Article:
About the Post

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Claire Tierney is a Staff Writer for The Hudsucker, and in her spare time she may be found hiking around Washington, bonding with her cat, or enjoying a fat sandwich. Claire is currently working jobs that utilize her impeccable customer service skills while she works towards achieving her dreams, whatever those may be.

Have You Tried Chia Yet?

Everyone and their mother have talking about chia seeds lately, and with good reason.  Hailed as the one of the hottest and most super of all foods, chia seeds are actually quite ancient. The nutrient rich seeds were widely used in Aztec and Mayan cultures for the energy they provided. In fact, the word chia means “strength” in the Mayan language; and boy are these tiny brown seeds bursting with energy.

Photo Credit: Getty Images

A single serving of chia seeds, or two tablespoons, has 11 grams of fiber and 4 grams of protein. This is all in only 137 calories and a single carbohydrate. The seeds are very fibrous relative to how low they are in carbohydrates, which means they keep you fuller, for longer. High fiber content is also good for blood sugar, making them good for diabetics and those concerned about heart health. In addition to all of that fiber, they absorb water and expand in the stomach, working as an appetite suppressant for those watching their weight.

Much of the chia seed hubbub revolves around their suggested weight loss benefits, but studies don’t support these claims. Additionally, the there have been no conclusive evidence that the seeds improve heart health. While they are no magic weight loss pill,  they are a filling and “fiberful” snack that is low in calories—that much is undeniable.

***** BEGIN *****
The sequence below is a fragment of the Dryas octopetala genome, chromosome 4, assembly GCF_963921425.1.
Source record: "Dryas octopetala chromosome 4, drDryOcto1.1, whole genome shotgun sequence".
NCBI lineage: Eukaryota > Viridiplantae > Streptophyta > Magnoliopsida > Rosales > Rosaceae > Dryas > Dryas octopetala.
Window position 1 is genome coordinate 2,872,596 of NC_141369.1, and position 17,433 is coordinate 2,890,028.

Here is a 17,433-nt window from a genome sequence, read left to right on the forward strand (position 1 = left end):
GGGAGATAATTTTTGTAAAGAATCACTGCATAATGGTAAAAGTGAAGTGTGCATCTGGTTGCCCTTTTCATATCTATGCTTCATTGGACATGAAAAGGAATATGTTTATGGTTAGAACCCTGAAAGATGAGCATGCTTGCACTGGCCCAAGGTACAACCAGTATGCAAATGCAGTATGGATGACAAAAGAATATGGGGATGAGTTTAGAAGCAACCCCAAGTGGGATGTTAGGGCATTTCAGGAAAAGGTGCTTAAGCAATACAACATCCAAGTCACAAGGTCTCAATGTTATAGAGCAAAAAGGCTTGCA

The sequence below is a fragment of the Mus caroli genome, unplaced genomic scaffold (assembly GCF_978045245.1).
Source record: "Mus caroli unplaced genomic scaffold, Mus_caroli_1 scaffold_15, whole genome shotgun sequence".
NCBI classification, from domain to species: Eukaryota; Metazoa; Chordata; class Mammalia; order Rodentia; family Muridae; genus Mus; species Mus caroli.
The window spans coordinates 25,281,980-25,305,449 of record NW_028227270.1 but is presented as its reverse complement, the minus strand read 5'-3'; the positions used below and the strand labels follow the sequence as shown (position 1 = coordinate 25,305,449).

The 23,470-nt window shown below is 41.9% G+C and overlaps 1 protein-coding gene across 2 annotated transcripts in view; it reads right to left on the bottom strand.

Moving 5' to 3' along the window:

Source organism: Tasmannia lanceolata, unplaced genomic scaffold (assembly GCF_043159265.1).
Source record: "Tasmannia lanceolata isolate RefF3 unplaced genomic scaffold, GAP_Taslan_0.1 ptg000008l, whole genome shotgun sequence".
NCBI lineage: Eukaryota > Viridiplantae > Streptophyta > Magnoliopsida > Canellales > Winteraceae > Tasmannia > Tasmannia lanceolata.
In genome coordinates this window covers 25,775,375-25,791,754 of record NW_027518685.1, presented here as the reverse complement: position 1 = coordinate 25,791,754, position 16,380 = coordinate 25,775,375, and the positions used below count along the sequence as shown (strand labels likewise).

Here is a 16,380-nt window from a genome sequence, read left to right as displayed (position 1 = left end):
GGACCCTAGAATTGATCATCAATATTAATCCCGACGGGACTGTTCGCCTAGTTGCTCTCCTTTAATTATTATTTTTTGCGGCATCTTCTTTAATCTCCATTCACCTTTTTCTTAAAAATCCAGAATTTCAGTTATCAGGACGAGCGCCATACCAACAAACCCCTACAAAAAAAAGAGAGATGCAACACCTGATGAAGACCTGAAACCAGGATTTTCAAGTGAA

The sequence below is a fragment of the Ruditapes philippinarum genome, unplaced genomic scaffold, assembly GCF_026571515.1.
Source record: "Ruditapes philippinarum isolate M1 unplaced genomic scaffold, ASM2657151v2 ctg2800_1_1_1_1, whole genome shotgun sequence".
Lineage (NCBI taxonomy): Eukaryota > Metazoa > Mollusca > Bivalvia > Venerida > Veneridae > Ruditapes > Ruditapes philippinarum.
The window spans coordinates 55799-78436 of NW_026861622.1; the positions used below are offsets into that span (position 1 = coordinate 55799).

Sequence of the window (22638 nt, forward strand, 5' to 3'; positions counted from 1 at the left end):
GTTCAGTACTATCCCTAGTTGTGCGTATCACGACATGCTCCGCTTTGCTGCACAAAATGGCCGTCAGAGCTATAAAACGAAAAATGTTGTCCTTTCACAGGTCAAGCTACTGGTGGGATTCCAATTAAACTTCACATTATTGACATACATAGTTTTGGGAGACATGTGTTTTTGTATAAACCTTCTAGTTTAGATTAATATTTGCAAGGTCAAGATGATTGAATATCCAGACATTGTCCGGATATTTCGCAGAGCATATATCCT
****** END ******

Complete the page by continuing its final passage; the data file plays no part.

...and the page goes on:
Studies have been conclusive, however, that chia seeds are good for bone health. Chia seeds have 18% of your recommended calcium, 30% of the daily recommended dosage of magnesium,  and 27% of your phosphorous—all essential minerals for bone and dental health. They also contain omega-3 fatty acids, which allow our bodies to more easily absorb vitamin D—this is also important for your bones. This makes them a valuable asset for you dairy-free readers. Chia seeds may also be soaked into a gelatin and used as a replacement for eggs; just another reason they should be in any vegan diet.  

Photo Credit: hungryhungryhippie

Photo Credit: hungryhungryhippie

If Chia sounds familiar to you , and you do not speak any Mayan languages, it’s probably due to the Chia pet sensation that has been rocking our gift giving culture since the 1970’s. Well, this is the same chia! So if you decide you don’t like them as a foodstuff, or you do like them and want to experiment with them further, try growing them into a ceramic pet. 

Photo Credit: chia.com

Photo Credit: chia.com

Okay so enough about their health benefits and gifting capabilities, how do I incorporate them into my diet? Well chia seeds themselves are pretty tasteless, so you can add them to nearly anything. They are something of a god send to the gluten-free community, who has embraced the seed for meatballs, pizza crust, and even tortillas.

Photo Credit: fitnesstreats.com

Photo Credit: fitnesstreats.com

The internet has exploded with pudding recipes and other desserts on account of these chia seeds. Chocolate is pretty popular, but this blueberry coconut pudding is my favorite. If texture is a big deal for you, keep in mind that these seeds are going to be kind of slimy in your pudding, so you may want to opt for a smoothie or something a little chunkier; or you could make pudding pops.

Photo Credit: runningtothekitchen.com

Photo Credit: runningtothekitchen.com

If cooking isn’t your thing, you can just eat them raw, sprinkle them on your cereal, or even soak in your water. They really are that versatile.

From cold and sweet dishes like smoothies and parfaits to hot and savory dishes like meatballs and chicken tenders, the best thing about chia is how easy they are to fit into your life. Give them a try, you won’t be disappointed.

Have you tried chia seeds in your cooking and baking? How do you enjoy eating them? Let us know in the comments below.

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Trackbacks/Pingbacks

  1. How to Pack Efficiently for Your First Camping Trip | The Hudsucker - June 25, 2015

    […] Freeze-dried meals are expensive, but they do feed you while taking up less space. These are particularly good options if your trip includes hiking and other calorific activities. You want to maximize your calorie intake while minimizing space in your pack, so think dried fruit, jerky, nuts, and seeds. […]

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